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Excellent News for Dogs and Cats!

Excellent News for Dogs and Cats!

Thanks to Animal Advocates in Baja

by Steven Forman, aka DogMan, Founder of the ZAPP and MHTA

Euthanasia by Electrocution has Ended in Mexicali! Now, if we can just end euthanasia altogether, that would really be something. Those of us living and working for the humane treatment of animals in Baja are not so naïve as to think that the thousands and thousands of street dogs and cats living in Baja can all be adopted. Although none of us advocates for euthanasia, or necessarily condones it, we know that some animals need to be sacrificed to control population.

Most shelters and rescues up and down the Baja Peninsula are "NO-KILL" facilities, and I can only assume that all are elated with the news that the process of euthanasia in Mexicali is now being done humanely through sedation.

Members of MHTA, Mexico for the Humane Treatment of Animals, along with California-based non-profit organization United Hope for Animals, Dr. Marco Antonio Tapia Miranda of Tijuana, and Dr. David Ibarra Ojeda of Mexicali are all responsible for this change in policy. As of now, perreras, control centers, and antirrabicos in Ensenada, Tijuana, Rosarito, Tecate, San Luis, San Felipe and Mexicali are all using sedation instead of electrocution as the preferred method of euthanasia.

With every culture in the world so different from one another, it only makes sense that the process of trying to impact existing policies can often seem insurmountable. When I first came to San Felipe in 2003, what I found was not only the language to be different, but also the beliefs concerning dogs and cats to be different as well. As Americans we are extremely comfortable saying that we "love our dogs," while early on it was pointed out to me that some Mexican people would never be comfortable using the word love and dog in the same sentence. Many locals do not understand how some animal lovers can sleep in the same bed with their dogs, but lots of us do. Tijuana's Secretary of Cultural Development, Javier Casteñeda Pomposa, says, "there is little culture in the city for the respect and care of animals. We need to start following the lead of other cities and states."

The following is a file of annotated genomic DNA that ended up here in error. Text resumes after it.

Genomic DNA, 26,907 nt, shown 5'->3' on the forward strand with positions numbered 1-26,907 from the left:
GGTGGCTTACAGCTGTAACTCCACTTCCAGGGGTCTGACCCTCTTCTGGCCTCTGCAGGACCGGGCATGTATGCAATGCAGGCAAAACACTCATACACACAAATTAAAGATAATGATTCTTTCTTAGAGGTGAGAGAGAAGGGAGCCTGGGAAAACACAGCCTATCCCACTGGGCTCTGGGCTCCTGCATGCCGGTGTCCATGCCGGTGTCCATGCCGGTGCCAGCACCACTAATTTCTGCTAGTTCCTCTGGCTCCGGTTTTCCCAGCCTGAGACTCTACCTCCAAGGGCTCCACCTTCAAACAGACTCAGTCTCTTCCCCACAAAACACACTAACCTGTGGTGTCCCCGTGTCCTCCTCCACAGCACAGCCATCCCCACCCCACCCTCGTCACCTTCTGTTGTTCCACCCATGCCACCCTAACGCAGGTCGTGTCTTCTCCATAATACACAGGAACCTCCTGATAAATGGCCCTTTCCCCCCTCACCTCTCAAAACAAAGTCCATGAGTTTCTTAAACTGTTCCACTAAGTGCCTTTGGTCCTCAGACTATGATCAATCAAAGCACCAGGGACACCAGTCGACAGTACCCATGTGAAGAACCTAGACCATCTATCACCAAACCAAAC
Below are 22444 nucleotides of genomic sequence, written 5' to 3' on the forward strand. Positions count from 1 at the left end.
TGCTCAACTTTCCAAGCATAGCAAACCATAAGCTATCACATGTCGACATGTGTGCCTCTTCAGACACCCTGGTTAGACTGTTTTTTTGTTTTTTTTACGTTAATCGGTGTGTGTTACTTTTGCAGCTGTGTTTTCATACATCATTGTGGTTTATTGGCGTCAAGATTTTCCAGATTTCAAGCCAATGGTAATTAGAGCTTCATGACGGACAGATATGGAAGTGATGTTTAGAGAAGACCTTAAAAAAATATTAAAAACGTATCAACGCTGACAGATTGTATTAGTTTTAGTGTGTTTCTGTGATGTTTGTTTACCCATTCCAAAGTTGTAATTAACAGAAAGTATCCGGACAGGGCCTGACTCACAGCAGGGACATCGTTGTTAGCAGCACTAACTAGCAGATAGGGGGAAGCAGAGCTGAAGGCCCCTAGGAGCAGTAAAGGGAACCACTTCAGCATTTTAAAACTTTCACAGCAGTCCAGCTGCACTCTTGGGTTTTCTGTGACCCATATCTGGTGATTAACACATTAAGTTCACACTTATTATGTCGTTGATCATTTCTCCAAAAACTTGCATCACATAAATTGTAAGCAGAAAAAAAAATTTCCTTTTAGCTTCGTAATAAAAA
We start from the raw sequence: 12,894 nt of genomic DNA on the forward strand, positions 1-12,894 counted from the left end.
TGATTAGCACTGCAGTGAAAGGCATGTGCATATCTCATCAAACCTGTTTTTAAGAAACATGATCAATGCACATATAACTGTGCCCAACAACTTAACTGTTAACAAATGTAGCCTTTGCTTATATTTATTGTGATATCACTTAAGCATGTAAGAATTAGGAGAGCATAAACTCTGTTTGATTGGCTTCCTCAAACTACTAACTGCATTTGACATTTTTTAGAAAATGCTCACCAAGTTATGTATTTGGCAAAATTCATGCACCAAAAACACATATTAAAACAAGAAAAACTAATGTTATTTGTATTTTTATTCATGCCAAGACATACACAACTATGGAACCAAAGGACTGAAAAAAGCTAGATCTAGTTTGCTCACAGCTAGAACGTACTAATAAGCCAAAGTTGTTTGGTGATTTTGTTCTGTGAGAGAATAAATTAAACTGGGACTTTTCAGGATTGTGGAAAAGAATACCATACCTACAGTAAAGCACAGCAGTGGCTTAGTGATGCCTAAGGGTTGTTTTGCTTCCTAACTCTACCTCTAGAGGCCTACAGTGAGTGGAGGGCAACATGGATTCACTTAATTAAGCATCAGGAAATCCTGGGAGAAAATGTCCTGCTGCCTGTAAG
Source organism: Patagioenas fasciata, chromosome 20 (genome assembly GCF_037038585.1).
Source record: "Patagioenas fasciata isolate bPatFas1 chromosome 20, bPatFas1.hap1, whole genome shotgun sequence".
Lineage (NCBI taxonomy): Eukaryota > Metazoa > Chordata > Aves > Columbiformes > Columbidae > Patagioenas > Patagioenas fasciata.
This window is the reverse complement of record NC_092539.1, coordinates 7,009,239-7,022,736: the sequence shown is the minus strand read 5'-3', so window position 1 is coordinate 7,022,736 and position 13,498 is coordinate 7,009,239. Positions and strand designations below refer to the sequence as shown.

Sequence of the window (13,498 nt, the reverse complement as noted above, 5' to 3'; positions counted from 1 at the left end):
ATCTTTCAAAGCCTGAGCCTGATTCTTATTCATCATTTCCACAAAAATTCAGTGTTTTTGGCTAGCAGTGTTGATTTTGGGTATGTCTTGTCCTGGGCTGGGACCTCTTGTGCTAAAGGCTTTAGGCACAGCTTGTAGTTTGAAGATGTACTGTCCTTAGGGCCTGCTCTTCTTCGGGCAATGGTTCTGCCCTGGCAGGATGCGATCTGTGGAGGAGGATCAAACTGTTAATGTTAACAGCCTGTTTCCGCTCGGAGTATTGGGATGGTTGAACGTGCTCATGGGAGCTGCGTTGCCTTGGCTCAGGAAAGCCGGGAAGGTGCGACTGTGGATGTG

After doing humane animal work in San Felipe for the past six years, I have noticed a big change in attitude when it comes to the relationship between pet and owner. At ZAPP weekly spay/neuter clinics in San Felipe, Mexicans line up every Friday morning with their pets because many now see the importance of population control, and what ultimately happens to unwanted puppies and kittens.

Many people among the nearly 4,000 I email regularly in the U.S. tell me that one of the main reasons they choose not to visit Mexico is because they simply cannot handle the lack of respect for animals they see in the culture. But I assure you, that is changing, especially in areas where groups like ZAPP, Gente por los Animales, Baja Animal Sanctuary, and San Felipe Animal Rescue, to name just a few, continue to work hard to improve the quality of life for stray and indigent dogs and cats in Mexico. Animal lovers and advocates applaud Mexicali for choosing the higher road when it comes to humane euthanasia of these precious innocents who did nothing wrong and deserve our respect, both in life and death.

Our next MHTA meeting is scheduled in October, and you can check out our blog at to get the accurate date. We'd love for you to come and be part of our network. You can also call (707) 320-4969 from the States, or (686) 577-2708 in San Felipe for any information. Contact us at

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